A group of Google Fiber subcontractors in Missouri has decided to unionize, marking the first time that Google’s parent firm Alphabet has done so. In a Zoom meeting with the National Labor Relations Board on Friday, the ballots were tallied (NLRB).
The personnel are employed by Kansas City-based employment firm BDS Connected Solutions, a Google contractor. In January, ten of the eleven workers signed union cards to join the Alphabet Workers Organization (AWU), which is part of the broader Communication Workers of America union. The official count on Friday revealed that nine people voted in favor of joining the union, while one voted against it.
Rather of going via the NLRB to have a vote to convince a majority of employees to sign on, the AWU will be a members-only union, representing only those workers who join freely. The workers wanted Google parent firm Alphabet and BDS to be named as joint employers in their NLRB petition at first, but then amended it to just include BDS. Because of the structure, AWU will be able to represent any Alphabet employees who wish to participate, including contractors, suppliers, and temps, who would normally be excluded from traditional collective bargaining under US labor law.
Contractors for Google have long claimed that they are not treated similarly to full-time workers, despite the fact that they make up the bulk of the company’s workforce. In Pittsburgh, roughly 80 Google contractors decided to join the United Steelworkers union in 2019.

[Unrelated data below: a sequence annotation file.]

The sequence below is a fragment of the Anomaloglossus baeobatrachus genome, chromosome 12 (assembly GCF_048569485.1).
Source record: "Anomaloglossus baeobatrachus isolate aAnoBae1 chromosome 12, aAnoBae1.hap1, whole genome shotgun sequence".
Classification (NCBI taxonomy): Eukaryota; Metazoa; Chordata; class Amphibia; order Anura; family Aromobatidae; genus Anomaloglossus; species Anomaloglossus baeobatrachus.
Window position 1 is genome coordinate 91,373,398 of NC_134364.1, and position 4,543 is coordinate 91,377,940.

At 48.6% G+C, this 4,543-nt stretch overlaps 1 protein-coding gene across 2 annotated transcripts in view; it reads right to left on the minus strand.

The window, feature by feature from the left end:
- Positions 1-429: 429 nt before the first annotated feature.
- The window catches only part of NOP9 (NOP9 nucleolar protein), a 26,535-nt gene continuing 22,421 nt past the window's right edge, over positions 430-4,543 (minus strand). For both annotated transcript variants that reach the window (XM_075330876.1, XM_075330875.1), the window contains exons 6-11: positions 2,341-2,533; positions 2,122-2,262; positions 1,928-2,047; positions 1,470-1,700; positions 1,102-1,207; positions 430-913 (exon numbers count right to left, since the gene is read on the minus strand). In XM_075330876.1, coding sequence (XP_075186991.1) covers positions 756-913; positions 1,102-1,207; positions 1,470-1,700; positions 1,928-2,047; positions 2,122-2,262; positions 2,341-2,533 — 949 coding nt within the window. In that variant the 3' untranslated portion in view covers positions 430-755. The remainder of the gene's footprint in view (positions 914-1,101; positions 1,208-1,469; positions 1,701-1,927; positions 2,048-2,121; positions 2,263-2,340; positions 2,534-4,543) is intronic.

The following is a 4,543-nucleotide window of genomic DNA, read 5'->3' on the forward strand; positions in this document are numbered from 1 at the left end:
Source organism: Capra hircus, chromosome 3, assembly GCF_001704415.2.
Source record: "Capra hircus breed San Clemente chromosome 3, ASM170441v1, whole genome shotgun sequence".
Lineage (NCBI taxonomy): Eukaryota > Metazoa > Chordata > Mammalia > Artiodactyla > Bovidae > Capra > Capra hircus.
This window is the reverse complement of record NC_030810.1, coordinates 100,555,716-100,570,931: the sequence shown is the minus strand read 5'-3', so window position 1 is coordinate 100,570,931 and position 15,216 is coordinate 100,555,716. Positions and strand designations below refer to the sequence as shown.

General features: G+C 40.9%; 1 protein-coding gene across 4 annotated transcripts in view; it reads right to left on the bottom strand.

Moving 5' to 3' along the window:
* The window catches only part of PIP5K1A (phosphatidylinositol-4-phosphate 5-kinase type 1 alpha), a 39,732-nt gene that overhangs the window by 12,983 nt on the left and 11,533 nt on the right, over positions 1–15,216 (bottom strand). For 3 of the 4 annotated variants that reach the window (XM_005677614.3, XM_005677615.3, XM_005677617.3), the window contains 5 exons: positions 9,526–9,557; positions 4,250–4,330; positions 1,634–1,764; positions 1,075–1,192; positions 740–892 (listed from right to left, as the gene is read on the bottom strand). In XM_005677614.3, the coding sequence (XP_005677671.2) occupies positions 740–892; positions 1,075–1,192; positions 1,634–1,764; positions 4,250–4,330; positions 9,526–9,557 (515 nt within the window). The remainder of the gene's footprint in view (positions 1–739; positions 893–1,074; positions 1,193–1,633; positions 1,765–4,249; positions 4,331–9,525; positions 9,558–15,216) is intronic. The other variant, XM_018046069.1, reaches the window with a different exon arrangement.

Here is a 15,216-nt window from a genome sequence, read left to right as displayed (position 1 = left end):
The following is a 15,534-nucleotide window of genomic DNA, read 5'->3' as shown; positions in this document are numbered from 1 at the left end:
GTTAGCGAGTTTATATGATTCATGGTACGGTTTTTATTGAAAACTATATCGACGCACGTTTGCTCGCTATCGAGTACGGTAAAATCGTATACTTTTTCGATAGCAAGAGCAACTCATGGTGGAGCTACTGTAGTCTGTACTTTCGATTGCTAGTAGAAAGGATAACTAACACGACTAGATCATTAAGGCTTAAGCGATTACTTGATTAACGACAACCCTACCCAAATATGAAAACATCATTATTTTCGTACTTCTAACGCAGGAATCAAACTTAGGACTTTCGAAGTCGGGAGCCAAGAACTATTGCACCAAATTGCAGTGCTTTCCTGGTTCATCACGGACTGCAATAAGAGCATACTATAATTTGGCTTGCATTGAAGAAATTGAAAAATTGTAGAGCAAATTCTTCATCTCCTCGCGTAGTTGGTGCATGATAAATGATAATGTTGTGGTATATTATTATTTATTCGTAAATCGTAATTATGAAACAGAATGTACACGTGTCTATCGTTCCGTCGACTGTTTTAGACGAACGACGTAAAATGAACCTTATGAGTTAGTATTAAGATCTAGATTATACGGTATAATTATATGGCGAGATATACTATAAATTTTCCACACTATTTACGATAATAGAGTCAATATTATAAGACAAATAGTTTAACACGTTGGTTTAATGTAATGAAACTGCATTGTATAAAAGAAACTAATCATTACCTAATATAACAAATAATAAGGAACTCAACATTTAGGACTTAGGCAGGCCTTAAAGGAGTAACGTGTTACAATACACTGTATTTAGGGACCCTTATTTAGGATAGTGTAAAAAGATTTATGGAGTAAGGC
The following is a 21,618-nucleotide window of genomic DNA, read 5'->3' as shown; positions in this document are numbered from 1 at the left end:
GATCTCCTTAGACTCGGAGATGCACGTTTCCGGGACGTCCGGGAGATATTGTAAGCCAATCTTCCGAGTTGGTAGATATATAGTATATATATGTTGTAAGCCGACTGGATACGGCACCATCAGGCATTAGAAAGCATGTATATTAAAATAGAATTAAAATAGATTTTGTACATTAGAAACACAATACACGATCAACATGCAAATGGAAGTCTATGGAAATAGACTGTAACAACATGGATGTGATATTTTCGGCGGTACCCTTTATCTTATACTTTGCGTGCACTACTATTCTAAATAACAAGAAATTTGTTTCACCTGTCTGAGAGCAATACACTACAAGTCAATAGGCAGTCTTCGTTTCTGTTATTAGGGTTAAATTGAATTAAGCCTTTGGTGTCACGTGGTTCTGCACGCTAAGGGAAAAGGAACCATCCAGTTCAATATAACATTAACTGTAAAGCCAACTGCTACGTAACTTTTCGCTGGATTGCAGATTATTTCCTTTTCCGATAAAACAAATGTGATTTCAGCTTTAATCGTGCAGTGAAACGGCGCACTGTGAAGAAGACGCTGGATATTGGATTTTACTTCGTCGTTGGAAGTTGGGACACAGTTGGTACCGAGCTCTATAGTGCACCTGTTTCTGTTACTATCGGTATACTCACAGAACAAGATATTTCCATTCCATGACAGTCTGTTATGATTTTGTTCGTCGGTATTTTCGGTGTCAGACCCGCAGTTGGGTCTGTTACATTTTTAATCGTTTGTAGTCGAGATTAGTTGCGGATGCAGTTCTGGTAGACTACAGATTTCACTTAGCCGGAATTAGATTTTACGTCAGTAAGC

“Many attempts were made during our campaign to dissuade us from expressing our right to a collective voice on the job. “However, it was always evident to all of us that by working together, we can positively alter our working circumstances to guarantee that we all have access to the great wages, benefits, and protections we have earned,” said Eris Derickson, a retail associate with BDS Connected Solutions and Google Fiber. “Sitting at the bargaining table with BDS Connected Solutions to create a new standard for our workplace to improve both worker, customer, and corporate experience,” the union said it is looking forward to.
In an email to The Verge, Google spokesperson Angie Welling said the business had “multiple contracts with both unionized and non-union vendors, and respects their employees’ choice to join or not join a union.” It is up to the workers and their employer, BDS Solutions Group, to decide whether or not to join the Communications Workers of America.”